Supporting and Empowering Women and Girls in Tanzania, Part 1

For International Women’s Day 2019, I’m writing two blogs. Part 1 addresses the challenges that women and girls face in Tanzania, whilst Part 2 looks at what we can do to support and empower women and girls in Tanzania. This is Part 1.

Introduction
Over the past decade, Tanzania has made reasonable progress towards gender equality, with the achievement of gender parity in primary education being one of the biggest successes so far. However, problems persist in many other areas of Tanzanian society: gender-based violence is ongoing, access to and ownership of land and resources remain inequitable and women are marginalised in the economic and political landscapes. In fact, Tanzania was ranked 125th out of 155 countries in the 2014 Gender Inequality Index and 148th out of 169 countries in the Human Development Index. This means that, compared to other countries, Tanzania has a high degree of gender inequality and also ranks poorly in terms of life expectancy, GDP per capita and education. In this blog, we will explore the challenges that women and girls face whilst living in Tanzania.

The role of women in society
In many societies around the world, social stigma is strongly against women. Many families prioritise the health and education of boys over girls due to a belief that boys will bring a greater return on investment. As a result, girls tend to enter the workforce at a very young age instead of gaining a quality education. To compound matters, the social stigma continues once women enter the workforce: many people still believe that women are incapable of taking on certain jobs. As a result, some women are pressured to think this is true and limit the number and type of jobs they apply for.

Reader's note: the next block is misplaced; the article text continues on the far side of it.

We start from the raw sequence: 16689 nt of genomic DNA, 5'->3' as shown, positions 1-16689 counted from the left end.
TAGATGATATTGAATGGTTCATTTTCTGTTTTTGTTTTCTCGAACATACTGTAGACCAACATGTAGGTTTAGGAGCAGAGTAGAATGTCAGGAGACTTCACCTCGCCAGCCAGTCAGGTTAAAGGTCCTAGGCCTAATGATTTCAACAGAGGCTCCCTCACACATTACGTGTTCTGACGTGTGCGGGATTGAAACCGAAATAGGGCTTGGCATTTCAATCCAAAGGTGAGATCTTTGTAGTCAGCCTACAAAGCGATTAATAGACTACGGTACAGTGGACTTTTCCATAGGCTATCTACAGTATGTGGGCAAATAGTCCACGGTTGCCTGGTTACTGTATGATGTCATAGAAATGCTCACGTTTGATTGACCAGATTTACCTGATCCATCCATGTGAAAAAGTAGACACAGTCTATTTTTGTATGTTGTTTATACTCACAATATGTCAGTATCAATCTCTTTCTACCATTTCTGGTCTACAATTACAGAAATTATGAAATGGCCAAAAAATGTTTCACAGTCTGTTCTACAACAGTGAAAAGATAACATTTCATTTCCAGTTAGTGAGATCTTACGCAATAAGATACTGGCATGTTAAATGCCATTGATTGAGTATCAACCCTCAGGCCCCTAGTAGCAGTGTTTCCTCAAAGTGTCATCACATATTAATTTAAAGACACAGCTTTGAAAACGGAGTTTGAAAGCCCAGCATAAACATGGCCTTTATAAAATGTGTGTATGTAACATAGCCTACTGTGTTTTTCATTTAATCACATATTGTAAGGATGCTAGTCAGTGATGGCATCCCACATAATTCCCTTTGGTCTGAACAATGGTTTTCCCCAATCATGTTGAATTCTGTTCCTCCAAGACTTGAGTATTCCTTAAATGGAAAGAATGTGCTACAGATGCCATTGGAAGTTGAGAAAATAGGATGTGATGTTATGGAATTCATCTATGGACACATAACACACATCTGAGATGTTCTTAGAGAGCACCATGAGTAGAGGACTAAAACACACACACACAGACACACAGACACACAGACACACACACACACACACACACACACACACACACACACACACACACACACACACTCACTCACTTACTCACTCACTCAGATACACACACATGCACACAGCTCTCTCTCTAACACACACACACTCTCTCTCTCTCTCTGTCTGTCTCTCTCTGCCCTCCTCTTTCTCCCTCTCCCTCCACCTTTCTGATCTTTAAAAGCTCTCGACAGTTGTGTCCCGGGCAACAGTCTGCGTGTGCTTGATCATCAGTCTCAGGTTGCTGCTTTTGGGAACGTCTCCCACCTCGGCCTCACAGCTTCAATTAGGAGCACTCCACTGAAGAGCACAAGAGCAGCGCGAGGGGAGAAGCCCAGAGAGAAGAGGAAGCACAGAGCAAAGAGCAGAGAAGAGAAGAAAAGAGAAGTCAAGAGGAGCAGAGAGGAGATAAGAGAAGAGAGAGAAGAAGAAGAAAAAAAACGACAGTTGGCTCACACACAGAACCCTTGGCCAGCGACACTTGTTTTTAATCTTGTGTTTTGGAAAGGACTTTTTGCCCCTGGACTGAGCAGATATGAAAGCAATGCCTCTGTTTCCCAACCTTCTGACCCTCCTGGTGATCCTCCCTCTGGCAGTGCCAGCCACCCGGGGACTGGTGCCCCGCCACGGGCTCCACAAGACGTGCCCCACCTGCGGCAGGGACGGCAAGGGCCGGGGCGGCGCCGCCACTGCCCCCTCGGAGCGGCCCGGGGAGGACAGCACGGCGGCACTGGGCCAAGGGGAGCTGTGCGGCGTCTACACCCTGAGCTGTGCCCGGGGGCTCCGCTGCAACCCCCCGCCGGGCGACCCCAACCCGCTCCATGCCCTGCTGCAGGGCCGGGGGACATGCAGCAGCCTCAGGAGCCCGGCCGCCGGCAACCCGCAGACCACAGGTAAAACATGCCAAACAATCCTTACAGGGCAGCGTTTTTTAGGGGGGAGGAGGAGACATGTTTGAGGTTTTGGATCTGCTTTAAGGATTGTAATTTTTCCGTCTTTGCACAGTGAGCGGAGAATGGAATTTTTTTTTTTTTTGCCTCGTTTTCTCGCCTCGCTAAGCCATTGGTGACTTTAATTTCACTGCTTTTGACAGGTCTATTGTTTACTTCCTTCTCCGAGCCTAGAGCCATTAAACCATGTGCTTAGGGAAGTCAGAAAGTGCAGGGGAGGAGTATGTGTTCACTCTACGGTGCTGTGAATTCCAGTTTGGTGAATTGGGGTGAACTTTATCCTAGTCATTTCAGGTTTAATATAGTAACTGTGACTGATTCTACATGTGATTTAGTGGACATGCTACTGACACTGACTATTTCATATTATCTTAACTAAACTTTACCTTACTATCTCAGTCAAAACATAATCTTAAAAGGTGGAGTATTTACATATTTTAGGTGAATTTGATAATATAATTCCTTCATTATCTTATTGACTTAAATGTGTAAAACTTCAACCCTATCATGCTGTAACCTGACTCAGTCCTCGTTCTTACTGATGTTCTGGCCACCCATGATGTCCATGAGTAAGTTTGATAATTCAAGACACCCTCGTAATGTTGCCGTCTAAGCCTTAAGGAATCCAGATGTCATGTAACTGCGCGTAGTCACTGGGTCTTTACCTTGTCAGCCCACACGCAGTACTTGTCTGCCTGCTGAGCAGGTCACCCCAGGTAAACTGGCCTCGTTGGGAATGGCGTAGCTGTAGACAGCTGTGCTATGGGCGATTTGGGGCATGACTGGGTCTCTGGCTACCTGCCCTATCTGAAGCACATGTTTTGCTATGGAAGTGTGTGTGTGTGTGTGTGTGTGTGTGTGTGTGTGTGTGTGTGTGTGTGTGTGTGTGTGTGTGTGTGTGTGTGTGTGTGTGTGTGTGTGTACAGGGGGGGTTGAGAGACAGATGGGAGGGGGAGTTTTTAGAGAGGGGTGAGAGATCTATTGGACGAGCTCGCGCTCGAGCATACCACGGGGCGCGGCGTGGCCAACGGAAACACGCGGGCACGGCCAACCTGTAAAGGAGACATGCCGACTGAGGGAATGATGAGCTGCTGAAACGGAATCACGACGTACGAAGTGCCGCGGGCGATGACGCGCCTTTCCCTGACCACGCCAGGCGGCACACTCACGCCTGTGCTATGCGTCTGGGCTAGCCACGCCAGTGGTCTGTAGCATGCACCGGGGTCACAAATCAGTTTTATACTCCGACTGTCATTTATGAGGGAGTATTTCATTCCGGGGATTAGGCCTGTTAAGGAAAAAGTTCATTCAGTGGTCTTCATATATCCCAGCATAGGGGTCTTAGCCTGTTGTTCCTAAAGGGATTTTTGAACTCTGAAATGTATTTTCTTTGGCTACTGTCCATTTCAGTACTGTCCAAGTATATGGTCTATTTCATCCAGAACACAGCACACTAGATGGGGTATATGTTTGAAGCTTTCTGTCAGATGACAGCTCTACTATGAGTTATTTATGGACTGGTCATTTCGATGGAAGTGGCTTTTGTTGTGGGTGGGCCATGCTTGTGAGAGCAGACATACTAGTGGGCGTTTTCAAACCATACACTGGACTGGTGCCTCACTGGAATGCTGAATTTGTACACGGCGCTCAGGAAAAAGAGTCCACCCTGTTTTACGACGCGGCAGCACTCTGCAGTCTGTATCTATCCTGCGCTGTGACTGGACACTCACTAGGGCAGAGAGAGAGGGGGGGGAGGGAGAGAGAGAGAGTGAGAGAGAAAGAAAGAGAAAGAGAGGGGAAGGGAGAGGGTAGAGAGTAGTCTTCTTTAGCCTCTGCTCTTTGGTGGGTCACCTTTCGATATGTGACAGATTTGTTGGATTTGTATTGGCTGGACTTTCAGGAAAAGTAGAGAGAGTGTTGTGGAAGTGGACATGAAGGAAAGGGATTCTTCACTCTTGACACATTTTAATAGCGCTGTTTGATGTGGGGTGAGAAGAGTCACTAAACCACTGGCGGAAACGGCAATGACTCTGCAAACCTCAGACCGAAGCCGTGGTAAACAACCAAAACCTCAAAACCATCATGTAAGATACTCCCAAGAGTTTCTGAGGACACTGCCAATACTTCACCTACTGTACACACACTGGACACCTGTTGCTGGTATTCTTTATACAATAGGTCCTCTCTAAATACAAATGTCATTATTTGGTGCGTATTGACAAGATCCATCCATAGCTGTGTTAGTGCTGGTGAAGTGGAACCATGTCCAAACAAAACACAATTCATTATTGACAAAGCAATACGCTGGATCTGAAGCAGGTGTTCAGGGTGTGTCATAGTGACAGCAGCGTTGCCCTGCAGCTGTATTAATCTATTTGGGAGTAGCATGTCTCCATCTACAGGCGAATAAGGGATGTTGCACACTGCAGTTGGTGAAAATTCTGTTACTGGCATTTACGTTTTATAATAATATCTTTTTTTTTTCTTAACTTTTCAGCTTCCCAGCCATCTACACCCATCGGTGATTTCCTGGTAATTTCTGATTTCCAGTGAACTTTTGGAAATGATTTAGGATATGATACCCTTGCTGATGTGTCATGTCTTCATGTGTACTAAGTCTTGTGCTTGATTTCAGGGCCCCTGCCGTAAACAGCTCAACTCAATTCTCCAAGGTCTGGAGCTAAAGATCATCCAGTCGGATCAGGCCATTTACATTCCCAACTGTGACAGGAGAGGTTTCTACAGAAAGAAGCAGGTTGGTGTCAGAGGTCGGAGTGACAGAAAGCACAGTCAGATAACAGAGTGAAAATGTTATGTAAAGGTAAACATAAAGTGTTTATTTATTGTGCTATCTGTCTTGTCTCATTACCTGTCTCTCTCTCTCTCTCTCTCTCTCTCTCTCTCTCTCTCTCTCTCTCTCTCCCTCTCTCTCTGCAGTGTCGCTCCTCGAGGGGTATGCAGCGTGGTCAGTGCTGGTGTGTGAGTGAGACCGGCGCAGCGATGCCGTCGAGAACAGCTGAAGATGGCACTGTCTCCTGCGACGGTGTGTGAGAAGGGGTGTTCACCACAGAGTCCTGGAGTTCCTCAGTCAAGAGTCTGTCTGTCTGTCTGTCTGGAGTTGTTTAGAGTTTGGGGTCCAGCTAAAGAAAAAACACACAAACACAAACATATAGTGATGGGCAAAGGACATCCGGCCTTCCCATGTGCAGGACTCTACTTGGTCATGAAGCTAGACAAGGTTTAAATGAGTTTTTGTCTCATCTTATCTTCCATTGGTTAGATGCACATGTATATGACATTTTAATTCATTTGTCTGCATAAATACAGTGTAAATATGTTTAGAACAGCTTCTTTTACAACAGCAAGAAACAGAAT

In Tanzania, women and girls often take up multiple economic and social roles. As well as having jobs to earn money for their families, they also take on greater responsibility within the household. Indeed, since 2006, males have decreased their average time spent doing household chores, but the same cannot be said for females. Women and girls are also responsible for taking care of other family members, both young and old.